In recent years, The New York Times has become a paper of choice for critics and haters of Israel. Its relentless and ritualistic condemnations of the state and its whitewashing of Palestinian crimes have aroused the ire of those who care about balance and truth in journalism. It is therefore no surprise that a few days ago in its international edition, a cartoon appeared that would not have been out of place in the hostile Arab press. It depicted a guide dog with the face of Benjamin Netanyahu leading a blind President Trump who was wearing a black yarmulke.
The meaning is abundantly clear. The gentile President, for all his power and might, has not been pursuing America’s own interests but Israeli ones. Israel, the Jew among nations, has been deceiving and manipulating a ‘dumb’ American President, and his country, by making it kowtow to a foreign power. The idea of wily Jews deceiving gentiles in order to gain control over foreign governments is textbook antisemitism straight out of the Protocols, and the trope is instantly familiar to those who have studied the history of anti-Jewish prejudice. The paper’s editors issued a forthright apology and promised changes but without providing any explanation as to why such an offensive image was allowed in the first place.
A key reason is that the cartoon’s central premise, that America blindly follows Israeli interests to the detriment of her own, has become increasingly mainstream in recent years. It is common to hear commentators on the liberal-left lament the supposedly manipulative influence of the pro-Israel lobby and its purportedly vice like grip on western politics. It is one of the central premises of Walt and Mearsheimer’s book on the Israel lobby and it can be found in the polemics of Noam Chomsky and other radicals, many of whom have a cult following on the left. More recently, there were the disturbing comments made by Congresswoman Ilhan Omar whose criticisms of AIPAC alluded to antisemitic tropes of dual loyalties.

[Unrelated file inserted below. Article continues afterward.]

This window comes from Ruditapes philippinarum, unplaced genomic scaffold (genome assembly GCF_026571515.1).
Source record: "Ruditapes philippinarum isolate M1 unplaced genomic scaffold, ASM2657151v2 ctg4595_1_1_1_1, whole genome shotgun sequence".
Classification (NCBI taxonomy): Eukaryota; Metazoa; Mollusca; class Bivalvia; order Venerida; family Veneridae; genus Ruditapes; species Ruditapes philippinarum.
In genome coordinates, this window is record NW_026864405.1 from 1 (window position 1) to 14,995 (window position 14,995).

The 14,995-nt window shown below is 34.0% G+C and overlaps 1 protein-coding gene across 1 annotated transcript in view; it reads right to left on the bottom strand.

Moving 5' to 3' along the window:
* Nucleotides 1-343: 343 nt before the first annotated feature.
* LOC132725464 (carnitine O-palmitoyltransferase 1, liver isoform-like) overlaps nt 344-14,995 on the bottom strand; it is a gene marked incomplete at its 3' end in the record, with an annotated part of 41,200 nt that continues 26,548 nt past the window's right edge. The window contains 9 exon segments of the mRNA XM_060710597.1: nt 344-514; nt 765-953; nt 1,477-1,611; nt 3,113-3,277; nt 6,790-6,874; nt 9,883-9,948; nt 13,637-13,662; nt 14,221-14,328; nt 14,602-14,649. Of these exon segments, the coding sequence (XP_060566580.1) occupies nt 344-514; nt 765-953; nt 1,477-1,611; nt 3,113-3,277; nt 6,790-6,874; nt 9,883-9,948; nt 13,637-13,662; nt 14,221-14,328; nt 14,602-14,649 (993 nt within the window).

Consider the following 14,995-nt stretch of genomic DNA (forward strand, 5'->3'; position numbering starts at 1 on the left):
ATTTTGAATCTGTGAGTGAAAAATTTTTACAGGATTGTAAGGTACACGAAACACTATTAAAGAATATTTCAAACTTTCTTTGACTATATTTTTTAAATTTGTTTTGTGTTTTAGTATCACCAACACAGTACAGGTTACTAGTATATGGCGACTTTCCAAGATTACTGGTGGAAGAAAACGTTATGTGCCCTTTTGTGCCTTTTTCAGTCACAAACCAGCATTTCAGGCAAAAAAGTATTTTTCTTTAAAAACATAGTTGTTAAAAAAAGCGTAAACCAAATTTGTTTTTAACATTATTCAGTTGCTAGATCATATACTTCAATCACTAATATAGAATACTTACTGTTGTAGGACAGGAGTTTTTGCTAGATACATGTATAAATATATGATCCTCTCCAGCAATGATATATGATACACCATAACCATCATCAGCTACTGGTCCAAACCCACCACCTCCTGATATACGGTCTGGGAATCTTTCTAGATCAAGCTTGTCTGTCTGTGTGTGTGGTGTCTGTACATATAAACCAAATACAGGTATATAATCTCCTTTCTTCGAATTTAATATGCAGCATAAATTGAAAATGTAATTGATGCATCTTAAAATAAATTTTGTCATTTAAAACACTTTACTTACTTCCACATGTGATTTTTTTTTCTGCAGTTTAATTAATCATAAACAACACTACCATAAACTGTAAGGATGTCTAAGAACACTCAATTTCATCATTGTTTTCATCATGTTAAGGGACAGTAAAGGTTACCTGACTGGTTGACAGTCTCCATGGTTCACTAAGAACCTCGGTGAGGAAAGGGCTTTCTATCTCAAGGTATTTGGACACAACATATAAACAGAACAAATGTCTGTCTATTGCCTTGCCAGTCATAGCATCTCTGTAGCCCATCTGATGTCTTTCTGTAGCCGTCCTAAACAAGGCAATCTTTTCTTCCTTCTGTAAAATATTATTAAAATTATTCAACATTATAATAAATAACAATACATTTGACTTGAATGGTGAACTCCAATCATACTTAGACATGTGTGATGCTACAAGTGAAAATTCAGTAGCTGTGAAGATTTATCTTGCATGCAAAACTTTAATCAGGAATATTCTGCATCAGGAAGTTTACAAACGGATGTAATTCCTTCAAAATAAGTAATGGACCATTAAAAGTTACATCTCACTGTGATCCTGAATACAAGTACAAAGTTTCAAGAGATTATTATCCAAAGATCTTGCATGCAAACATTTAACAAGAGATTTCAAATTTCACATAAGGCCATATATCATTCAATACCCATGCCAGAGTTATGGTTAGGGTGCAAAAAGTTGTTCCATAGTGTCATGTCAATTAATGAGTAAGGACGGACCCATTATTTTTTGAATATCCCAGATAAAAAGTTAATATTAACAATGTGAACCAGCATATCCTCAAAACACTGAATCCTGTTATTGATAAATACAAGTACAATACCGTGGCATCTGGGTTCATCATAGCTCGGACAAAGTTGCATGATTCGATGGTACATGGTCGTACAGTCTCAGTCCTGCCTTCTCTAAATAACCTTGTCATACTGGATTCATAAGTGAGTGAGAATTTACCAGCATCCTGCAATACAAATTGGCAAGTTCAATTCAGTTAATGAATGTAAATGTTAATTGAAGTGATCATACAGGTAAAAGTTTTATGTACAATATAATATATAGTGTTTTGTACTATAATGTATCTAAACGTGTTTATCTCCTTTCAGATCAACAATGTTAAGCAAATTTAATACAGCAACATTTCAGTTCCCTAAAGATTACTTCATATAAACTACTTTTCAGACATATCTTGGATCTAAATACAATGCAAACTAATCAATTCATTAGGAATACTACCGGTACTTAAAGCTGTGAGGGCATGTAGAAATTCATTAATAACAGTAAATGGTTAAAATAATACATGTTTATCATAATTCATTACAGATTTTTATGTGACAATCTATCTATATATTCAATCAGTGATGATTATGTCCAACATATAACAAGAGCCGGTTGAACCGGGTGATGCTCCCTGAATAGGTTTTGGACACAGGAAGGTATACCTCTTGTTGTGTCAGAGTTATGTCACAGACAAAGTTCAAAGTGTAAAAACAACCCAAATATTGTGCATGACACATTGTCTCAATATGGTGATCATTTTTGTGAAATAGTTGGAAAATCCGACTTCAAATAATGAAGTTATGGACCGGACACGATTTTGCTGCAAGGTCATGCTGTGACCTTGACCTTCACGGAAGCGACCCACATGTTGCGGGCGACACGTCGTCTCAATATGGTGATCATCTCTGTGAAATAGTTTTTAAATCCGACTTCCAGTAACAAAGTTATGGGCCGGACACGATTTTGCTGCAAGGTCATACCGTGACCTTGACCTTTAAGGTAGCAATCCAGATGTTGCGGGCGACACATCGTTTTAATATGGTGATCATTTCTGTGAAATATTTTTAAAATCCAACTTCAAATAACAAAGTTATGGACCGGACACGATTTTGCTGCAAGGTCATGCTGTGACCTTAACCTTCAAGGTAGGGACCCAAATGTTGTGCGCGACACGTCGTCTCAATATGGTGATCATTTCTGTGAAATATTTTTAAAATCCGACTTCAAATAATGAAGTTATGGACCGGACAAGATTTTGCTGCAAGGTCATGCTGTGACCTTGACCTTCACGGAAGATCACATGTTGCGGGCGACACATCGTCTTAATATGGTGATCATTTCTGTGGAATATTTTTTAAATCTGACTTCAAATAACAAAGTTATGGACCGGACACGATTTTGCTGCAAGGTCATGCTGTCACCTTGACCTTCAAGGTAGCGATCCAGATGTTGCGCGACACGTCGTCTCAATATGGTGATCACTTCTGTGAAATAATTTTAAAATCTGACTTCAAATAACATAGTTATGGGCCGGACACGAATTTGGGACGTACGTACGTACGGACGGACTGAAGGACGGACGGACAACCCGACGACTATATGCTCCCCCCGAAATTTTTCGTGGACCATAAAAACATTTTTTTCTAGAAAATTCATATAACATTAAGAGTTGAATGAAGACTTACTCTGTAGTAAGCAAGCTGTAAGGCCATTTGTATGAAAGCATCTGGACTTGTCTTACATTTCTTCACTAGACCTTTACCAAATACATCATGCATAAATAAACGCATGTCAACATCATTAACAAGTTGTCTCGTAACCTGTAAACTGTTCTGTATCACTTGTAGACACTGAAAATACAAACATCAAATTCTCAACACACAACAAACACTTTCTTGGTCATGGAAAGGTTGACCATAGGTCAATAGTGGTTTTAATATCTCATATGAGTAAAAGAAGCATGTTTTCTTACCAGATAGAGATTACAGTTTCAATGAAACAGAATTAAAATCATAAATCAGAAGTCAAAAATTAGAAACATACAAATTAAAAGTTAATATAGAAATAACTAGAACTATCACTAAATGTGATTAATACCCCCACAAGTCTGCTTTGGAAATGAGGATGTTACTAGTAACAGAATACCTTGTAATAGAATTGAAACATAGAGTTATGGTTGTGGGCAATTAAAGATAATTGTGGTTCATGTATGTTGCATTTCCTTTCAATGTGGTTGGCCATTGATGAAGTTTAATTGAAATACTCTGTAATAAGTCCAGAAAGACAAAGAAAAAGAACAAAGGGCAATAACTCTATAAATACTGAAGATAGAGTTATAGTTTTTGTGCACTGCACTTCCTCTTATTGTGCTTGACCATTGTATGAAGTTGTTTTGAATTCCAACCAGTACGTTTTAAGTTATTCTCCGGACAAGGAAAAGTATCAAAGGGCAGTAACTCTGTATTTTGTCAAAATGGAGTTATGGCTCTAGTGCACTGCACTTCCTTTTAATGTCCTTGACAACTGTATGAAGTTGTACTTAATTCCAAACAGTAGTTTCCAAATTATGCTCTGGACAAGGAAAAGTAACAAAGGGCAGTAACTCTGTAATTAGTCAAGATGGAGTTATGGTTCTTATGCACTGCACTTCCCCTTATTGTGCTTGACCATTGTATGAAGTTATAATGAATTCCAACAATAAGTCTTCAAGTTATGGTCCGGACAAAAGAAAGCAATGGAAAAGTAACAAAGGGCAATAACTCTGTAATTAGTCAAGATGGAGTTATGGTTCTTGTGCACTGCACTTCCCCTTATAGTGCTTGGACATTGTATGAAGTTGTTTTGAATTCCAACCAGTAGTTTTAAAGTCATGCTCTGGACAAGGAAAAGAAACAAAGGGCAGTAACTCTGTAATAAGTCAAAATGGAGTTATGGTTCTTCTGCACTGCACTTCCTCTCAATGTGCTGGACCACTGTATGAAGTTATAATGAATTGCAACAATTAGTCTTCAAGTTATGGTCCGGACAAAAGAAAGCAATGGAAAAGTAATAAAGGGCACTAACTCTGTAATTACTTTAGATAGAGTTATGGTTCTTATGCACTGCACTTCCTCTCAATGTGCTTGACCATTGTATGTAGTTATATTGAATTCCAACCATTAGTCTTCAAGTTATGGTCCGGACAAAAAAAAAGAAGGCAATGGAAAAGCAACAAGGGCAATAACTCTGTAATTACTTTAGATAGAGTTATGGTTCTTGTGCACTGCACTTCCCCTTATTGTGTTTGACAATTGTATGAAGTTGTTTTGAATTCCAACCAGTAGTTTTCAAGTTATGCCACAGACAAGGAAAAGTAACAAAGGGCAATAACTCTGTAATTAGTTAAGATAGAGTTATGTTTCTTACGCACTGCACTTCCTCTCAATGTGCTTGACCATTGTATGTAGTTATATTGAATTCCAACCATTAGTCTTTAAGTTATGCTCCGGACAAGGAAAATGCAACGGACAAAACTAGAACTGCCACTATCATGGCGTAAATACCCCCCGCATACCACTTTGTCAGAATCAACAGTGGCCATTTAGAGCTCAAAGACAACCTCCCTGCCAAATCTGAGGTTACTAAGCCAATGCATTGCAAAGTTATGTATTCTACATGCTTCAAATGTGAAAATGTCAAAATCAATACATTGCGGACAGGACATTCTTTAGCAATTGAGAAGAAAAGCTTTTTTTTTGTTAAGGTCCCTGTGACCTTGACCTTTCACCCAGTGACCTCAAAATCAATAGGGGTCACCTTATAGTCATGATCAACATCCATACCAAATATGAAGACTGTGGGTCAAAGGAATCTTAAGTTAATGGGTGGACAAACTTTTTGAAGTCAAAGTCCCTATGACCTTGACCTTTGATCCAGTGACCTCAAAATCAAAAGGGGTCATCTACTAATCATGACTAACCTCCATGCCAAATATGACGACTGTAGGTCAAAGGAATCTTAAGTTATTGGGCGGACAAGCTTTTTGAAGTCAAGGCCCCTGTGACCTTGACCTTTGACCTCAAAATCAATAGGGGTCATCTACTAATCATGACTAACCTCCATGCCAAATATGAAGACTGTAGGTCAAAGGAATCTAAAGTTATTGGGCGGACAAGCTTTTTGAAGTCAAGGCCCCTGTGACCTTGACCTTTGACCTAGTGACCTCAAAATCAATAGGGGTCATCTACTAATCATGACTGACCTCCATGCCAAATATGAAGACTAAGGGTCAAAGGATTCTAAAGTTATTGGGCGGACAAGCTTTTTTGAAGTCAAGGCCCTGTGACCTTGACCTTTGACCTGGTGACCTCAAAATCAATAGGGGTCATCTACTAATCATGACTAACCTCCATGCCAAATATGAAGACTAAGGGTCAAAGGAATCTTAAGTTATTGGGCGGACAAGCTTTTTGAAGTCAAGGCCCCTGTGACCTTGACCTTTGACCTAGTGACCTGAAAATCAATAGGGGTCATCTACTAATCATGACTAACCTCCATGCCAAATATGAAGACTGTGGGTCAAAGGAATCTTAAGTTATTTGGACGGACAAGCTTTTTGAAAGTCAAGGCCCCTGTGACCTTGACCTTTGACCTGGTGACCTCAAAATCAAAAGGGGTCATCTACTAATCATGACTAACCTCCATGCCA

But the premise is also false in at least two respects. Firstly, America’s Middle East policies have not always been aligned with Israeli interests. There are many illustrations of this: America’s strong support for arming Saudi Arabia, including the sale of AWACS in the 1980s; President Bush Snr. holding up $10 billion of loan guarantees to Israel after the first Gulf war; the 2003 war against Saddam Hussein when much of elite Israeli opinion believed that Iran posed a bigger threat to the region; the decision of President Bush Jr. not to attack Syrian nuclear facilities; the consistent failure of US Presidents to move the American embassy to Jerusalem; President Obama’s criticisms of settlement policies and his refusal to bomb Iranian nuclear sites, together with the flawed nuclear arms deal in 2015. These cases, far from illustrating the omnipotence of the Israel lobby, point instead to its limited influence over US foreign policy.
Secondly, when Washington’s policies meet with Jerusalem’s approval, it is not because America is ‘seduced’ by AIPAC or led blindly by an all powerful Netanyahu. It is because pursuing a pro-Israel policy is in the country’s foreign policy interests. American politicians recognise that Israel has thwarted the nuclear aspirations of rogue regimes, including Saddam Hussein’s Iraq, Baathist Syria and Iran. Thus without Begin’s attack on Osiraq in 1981, the US and its allies might have been forced to confront an atomic armed Iraq in the first Gulf war.
America’s defence establishment has also learnt valuable lessons from Israel’s counter terror strategy, which includes targeted assassinations, urban warfare and the use of technology such as the unmanned aerial drone. Above all, Washington recognises the vital importance of Israeli intelligence in providing information about shared enemies. Air Force intelligence chief, Gen. George. Keegan, once said that Israel’s assistance in discovering Soviet Air Force capabilities and weapons could not have been procured ‘with five CIAs.’
The Israel-US alliance is about many other things, including trade, culture and shared values. But crucially it is a relationship that, for all its occasional tensions, serves both sides very well. What a shame that The New York Times has fallen prey, not just to ignorance and lies, but to the foulest prejudice.